A study of habitat temperatures of the bark beetle Dendroctonus ponderosae Hopkins in lodgepole pine
Document Type: Journal Article
Author(s): J. M. Powell
Publication Year: 1967

Cataloging Information

  • air temperature
  • arthropods
  • bark
  • Canada
  • coniferous forests
  • Dendroctonus
  • Dendroctonus ponderosae
  • distribution
  • heat effects
  • insect ecology
  • insects
  • moisture
  • mortality
  • Pinus contorta
  • roots
  • temperature
  • trees
  • weather observations
Record Maintained By:
Record Last Modified: June 1, 2018
FRAMES Record Number: 35189
Tall Timbers Record Number: 9484
TTRS Location Status: In-file
TTRS Call Number: Fire File DDW
TTRS Abstract Status: Okay, Fair use, Reproduced by permission

This bibliographic record was either created or modified by the Tall Timbers Research Station and Land Conservancy and is provided without charge to promote research and education in Fire Ecology. The E.V. Komarek Fire Ecology Database is the intellectual property of the Tall Timbers Research Station and Land Conservancy.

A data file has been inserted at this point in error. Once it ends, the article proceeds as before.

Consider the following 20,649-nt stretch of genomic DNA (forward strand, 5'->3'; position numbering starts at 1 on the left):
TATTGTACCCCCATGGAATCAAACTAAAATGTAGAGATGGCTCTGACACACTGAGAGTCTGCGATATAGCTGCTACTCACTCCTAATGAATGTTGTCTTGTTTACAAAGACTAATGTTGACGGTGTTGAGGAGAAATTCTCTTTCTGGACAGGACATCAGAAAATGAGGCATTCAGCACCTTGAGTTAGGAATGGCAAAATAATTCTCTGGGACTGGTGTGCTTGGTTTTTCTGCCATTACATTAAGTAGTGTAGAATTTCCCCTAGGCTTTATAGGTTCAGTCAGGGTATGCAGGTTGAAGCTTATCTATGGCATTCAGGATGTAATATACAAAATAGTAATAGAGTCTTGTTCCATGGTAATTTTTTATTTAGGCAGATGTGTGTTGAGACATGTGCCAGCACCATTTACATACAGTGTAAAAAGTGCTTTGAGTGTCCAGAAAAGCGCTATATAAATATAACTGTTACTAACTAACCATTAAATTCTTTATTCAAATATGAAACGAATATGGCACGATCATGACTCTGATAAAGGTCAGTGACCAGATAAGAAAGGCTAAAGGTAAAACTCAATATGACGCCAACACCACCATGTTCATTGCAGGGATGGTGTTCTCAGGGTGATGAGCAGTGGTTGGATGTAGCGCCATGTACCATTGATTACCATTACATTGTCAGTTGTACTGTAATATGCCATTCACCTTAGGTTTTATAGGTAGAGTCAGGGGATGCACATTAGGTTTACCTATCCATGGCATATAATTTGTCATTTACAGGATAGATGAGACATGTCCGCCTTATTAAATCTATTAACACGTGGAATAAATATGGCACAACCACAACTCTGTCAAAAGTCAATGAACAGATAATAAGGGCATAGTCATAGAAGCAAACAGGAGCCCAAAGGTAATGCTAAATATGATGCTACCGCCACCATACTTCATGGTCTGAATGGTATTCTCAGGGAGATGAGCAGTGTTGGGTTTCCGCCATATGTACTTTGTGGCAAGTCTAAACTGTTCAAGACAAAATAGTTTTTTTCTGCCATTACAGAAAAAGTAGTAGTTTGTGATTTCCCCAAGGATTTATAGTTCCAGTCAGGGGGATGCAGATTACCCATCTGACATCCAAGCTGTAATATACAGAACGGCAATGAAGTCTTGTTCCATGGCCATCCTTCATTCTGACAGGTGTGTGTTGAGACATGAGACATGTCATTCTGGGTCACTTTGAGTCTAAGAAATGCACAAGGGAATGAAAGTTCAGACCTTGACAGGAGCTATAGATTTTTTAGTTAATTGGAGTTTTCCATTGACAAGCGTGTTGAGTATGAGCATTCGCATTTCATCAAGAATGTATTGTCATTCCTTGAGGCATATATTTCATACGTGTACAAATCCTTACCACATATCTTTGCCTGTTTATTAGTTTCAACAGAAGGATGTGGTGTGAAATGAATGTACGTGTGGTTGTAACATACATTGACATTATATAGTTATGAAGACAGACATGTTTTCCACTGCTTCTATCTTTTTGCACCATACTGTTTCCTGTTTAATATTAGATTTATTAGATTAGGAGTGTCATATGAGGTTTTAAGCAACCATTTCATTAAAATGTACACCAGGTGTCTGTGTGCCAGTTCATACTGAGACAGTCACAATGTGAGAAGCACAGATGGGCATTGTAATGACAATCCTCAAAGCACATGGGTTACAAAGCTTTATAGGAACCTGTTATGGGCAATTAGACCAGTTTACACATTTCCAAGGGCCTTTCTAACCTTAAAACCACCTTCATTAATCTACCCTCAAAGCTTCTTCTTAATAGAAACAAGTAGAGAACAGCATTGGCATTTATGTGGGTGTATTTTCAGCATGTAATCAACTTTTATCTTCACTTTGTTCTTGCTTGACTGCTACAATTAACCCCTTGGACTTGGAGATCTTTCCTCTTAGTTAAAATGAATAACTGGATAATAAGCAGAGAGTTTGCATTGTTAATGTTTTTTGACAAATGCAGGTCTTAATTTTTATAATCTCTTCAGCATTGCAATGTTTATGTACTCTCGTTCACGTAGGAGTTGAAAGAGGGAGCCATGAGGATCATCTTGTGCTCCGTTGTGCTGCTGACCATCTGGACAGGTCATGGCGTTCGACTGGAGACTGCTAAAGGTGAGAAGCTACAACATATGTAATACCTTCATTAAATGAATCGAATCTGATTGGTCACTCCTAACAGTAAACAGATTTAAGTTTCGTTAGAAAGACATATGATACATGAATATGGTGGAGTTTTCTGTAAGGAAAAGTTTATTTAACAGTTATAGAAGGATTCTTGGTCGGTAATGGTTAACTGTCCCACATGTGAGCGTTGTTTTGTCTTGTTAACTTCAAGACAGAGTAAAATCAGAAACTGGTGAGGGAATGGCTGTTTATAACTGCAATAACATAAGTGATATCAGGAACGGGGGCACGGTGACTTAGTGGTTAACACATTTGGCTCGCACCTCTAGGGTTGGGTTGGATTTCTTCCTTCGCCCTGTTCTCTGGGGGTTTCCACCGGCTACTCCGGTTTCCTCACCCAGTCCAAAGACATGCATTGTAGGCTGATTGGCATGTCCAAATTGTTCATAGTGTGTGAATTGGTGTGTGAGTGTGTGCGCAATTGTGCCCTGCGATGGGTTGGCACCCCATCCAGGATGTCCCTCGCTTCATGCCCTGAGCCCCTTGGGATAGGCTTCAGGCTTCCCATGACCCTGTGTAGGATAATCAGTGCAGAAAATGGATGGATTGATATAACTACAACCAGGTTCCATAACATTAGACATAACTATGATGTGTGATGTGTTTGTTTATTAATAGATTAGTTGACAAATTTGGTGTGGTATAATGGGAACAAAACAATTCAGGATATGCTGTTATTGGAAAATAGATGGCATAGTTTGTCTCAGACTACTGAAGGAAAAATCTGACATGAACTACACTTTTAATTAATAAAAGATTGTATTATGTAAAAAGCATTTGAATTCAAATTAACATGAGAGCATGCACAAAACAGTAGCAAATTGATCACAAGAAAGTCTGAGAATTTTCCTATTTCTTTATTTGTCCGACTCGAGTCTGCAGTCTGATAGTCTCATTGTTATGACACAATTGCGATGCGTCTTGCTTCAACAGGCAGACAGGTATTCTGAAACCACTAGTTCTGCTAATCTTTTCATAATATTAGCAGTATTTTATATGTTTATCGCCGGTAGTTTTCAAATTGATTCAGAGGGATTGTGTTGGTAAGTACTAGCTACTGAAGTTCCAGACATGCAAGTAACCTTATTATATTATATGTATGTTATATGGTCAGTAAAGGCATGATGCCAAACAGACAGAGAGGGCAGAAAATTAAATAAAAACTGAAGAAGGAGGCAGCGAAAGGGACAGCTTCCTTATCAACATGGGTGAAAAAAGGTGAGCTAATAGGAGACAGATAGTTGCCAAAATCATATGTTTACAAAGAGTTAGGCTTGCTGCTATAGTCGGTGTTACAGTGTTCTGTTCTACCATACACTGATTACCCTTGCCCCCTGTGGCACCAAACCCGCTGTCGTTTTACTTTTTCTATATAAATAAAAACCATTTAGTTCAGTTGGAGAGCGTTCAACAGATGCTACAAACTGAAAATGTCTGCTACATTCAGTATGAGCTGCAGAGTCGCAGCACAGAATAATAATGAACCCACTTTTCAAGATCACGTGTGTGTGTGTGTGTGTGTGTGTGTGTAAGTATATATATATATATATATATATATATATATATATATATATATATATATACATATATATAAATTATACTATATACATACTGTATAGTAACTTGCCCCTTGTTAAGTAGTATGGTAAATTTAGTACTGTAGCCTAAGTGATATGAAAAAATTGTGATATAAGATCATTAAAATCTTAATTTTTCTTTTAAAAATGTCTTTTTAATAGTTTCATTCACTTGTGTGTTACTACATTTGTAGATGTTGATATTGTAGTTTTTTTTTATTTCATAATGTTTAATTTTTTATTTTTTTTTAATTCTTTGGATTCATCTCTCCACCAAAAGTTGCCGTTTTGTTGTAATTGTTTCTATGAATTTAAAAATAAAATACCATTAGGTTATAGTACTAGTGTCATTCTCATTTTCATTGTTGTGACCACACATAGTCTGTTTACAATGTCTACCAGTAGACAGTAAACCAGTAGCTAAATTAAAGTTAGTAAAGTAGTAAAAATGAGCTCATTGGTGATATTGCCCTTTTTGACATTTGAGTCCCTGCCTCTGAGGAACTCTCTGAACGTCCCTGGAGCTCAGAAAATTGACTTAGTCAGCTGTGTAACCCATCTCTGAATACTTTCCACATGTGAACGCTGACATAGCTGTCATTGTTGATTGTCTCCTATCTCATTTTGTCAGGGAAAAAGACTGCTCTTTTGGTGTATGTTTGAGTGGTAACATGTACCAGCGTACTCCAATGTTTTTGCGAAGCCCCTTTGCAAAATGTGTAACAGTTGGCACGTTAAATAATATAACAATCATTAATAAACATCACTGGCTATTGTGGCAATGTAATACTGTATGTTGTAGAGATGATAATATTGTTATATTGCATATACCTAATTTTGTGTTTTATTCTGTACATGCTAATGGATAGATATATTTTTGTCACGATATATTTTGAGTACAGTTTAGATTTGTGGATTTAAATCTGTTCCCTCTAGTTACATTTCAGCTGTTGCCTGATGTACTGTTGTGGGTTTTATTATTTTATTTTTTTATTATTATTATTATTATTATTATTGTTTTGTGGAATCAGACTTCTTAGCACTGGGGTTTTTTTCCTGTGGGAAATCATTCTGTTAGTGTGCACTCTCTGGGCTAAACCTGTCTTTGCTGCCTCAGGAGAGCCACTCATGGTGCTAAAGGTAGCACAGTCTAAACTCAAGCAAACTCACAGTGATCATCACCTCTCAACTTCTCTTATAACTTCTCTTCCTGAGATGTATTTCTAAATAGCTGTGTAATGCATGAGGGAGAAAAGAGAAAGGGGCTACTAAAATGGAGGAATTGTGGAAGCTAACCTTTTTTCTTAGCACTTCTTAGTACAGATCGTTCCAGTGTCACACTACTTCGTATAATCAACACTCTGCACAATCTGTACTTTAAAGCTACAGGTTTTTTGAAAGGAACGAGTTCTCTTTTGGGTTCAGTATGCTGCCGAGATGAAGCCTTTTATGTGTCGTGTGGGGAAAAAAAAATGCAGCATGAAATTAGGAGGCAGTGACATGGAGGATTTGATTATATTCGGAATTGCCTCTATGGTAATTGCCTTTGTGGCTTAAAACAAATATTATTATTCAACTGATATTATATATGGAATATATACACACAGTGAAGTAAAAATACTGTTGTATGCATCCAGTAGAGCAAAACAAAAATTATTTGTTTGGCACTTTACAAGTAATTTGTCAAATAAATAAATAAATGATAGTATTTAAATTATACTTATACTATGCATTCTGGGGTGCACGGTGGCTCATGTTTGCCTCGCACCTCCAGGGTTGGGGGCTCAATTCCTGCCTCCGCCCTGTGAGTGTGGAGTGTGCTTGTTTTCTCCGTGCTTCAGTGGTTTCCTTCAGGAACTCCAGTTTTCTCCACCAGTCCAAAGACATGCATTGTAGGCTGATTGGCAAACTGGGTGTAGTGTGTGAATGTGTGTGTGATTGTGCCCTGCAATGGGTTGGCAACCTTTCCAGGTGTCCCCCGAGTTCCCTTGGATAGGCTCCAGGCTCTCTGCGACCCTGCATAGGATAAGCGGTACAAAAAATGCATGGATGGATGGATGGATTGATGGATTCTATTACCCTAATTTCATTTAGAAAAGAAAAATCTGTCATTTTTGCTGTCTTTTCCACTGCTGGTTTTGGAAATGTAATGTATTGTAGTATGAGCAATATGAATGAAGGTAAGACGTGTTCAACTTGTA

Temperatures were measured at the bark suface and in the subcortical zone of Pinus contorta DOUGLAS var. latifolia ENGLEM. infested by Dendroctonus ponderosae HOPKINS. and compared with similar measurements in non-infested trees and with air temperatures. Subcortical temperatures were higher at night but usually lower during the day than air temperatures. Surface bark temperatures were intermediate. Temperatures were lower at the 1-ft. level then at higher levels. Highest subcortical temperatures occured on the south aspect: daily maxima were later in the day and daily range was greater in in infested thanin non-infestd trees, especially during the late stages of beetle brood development. Thin-bark trees had higher temperatures and less temperature lag than thick-bark trees. Temperatures were 5.5 to 7.5 C higher under maritime tropical than maritime polar air. The effects of temperature on various aspects of beetle behavior, development and survival are dicussed. Approximately 8,340 degree-hours above 10 C were required in the subcortical zone for the beetle to develop from egg to tenerai adult.

Powell, J. M. 1967. A study of habitat temperatures of the bark beetle Dendroctonus ponderosae Hopkins in lodgepole pine. Agricultural Meteorology, v. 4, p. 189-201.